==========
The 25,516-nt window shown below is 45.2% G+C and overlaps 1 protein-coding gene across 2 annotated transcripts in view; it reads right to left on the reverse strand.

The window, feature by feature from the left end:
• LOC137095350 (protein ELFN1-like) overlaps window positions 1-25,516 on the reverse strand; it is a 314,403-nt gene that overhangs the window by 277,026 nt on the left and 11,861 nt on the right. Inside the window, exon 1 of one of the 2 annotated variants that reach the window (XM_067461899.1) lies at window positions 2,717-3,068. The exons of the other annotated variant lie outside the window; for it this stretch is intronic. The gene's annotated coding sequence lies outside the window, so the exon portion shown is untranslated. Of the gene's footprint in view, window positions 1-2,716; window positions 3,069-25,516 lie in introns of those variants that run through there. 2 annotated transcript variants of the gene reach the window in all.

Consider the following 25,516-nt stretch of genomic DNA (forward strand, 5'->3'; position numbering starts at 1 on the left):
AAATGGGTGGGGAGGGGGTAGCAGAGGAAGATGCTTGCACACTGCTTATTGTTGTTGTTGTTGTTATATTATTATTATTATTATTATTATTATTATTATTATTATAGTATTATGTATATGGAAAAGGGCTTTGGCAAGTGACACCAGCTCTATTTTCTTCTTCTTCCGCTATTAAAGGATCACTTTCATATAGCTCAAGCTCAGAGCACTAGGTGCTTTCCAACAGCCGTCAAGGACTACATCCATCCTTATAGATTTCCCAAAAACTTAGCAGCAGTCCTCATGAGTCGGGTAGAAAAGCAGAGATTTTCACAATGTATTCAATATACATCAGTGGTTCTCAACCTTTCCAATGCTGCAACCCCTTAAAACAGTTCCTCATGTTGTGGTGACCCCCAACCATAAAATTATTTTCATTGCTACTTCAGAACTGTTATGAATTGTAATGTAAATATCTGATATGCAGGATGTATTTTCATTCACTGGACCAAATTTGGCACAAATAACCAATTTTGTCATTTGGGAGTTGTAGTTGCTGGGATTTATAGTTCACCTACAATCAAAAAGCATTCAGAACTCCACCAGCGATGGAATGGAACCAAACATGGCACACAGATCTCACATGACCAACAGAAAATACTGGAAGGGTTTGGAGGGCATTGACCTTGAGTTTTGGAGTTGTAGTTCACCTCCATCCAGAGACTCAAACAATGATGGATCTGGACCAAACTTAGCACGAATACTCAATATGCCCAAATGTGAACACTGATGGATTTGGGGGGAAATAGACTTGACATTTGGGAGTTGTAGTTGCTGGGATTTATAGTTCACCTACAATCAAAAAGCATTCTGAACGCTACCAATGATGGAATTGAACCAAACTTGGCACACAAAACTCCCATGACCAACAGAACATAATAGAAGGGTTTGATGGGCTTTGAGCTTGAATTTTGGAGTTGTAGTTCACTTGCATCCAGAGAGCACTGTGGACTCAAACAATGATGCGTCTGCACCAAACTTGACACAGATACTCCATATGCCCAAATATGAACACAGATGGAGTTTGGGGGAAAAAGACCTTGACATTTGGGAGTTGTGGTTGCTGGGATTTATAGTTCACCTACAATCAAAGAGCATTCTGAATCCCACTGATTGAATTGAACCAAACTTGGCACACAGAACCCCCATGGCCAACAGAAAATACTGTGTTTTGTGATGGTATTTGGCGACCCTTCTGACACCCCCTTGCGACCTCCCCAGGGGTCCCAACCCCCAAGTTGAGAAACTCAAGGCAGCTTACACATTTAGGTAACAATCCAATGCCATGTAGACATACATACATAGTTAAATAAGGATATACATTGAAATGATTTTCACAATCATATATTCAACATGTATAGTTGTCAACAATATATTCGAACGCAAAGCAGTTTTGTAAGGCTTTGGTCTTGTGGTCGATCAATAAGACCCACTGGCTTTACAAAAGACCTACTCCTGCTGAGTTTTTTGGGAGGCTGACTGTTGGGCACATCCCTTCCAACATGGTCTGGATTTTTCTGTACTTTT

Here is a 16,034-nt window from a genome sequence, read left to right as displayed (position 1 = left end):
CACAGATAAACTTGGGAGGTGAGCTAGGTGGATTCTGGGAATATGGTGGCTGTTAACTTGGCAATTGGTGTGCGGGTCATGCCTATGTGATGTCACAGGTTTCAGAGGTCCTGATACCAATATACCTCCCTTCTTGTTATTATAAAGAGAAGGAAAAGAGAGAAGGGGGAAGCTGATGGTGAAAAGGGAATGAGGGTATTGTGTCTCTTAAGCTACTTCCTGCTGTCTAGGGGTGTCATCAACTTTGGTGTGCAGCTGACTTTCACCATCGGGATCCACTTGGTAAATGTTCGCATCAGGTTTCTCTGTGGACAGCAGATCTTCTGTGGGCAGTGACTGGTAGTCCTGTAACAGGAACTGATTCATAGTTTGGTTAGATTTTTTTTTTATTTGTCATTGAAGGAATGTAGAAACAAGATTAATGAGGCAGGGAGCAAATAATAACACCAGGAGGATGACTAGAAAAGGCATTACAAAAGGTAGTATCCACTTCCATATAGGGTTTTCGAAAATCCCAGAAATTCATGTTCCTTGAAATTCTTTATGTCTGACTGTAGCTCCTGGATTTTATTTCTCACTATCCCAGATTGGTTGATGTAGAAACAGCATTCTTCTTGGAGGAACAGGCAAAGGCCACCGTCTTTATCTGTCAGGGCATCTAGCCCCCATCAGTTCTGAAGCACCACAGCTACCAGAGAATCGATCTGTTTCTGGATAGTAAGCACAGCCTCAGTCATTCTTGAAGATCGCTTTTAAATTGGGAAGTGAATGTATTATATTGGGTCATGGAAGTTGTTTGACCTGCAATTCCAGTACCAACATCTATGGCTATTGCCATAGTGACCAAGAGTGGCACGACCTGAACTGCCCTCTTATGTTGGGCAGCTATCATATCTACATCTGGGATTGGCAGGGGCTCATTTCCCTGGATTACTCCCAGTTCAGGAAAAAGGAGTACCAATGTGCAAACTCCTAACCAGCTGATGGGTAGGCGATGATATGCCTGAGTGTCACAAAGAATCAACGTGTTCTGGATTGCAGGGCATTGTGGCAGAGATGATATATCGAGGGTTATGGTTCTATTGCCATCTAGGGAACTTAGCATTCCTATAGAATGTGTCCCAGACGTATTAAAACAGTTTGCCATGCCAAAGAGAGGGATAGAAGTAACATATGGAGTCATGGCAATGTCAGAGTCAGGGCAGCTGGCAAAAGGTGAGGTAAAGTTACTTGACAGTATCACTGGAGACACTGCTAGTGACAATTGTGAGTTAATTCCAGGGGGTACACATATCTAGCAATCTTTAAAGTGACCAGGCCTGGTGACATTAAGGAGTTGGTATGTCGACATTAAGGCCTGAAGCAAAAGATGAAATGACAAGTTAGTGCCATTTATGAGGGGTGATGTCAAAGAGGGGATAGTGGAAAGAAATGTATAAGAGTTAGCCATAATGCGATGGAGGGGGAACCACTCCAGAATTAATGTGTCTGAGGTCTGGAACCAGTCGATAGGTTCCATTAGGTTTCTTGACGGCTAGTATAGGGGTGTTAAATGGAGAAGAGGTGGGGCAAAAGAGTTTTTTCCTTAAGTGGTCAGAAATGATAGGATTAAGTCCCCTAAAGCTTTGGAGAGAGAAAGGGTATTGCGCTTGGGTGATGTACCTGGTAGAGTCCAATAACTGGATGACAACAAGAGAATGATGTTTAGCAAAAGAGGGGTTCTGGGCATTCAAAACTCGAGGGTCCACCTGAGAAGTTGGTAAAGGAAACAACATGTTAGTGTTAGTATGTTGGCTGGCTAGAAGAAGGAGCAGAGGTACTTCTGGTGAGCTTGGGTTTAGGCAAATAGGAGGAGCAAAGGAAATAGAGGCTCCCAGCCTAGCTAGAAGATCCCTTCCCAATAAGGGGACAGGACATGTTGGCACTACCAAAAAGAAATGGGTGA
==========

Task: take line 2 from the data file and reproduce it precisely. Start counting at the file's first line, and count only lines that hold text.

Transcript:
The window, feature by feature from the left end: